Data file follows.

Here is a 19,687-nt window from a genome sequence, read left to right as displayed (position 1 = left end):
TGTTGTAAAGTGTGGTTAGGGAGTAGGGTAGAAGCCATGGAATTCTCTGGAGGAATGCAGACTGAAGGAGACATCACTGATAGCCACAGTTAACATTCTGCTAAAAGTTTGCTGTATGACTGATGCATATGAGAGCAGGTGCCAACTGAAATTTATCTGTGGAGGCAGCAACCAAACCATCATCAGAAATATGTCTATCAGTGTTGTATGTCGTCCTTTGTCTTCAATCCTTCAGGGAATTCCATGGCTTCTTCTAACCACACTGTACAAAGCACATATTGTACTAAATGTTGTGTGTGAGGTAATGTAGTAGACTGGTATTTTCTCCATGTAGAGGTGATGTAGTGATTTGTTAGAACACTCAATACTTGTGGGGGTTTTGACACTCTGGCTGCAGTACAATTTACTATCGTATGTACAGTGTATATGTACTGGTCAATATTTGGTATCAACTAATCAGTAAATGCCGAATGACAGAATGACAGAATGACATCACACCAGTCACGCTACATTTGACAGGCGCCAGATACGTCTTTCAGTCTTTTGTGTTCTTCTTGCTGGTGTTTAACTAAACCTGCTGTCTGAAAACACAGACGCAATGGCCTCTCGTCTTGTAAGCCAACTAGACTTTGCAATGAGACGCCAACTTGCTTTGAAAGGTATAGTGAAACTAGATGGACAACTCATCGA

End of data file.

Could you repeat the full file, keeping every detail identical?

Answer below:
Here is a 19,687-nt window from a genome sequence, read left to right as displayed (position 1 = left end):
TGTTGTAAAGTGTGGTTAGGGAGTAGGGTAGAAGCCATGGAATTCTCTGGAGGAATGCAGACTGAAGGAGACATCACTGATAGCCACAGTTAACATTCTGCTAAAAGTTTGCTGTATGACTGATGCATATGAGAGCAGGTGCCAACTGAAATTTATCTGTGGAGGCAGCAACCAAACCATCATCAGAAATATGTCTATCAGTGTTGTATGTCGTCCTTTGTCTTCAATCCTTCAGGGAATTCCATGGCTTCTTCTAACCACACTGTACAAAGCACATATTGTACTAAATGTTGTGTGTGAGGTAATGTAGTAGACTGGTATTTTCTCCATGTAGAGGTGATGTAGTGATTTGTTAGAACACTCAATACTTGTGGGGGTTTTGACACTCTGGCTGCAGTACAATTTACTATCGTATGTACAGTGTATATGTACTGGTCAATATTTGGTATCAACTAATCAGTAAATGCCGAATGACAGAATGACAGAATGACATCACACCAGTCACGCTACATTTGACAGGCGCCAGATACGTCTTTCAGTCTTTTGTGTTCTTCTTGCTGGTGTTTAACTAAACCTGCTGTCTGAAAACACAGACGCAATGGCCTCTCGTCTTGTAAGCCAACTAGACTTTGCAATGAGACGCCAACTTGCTTTGAAAGGTATAGTGAAACTAGATGGACAACTCATCGA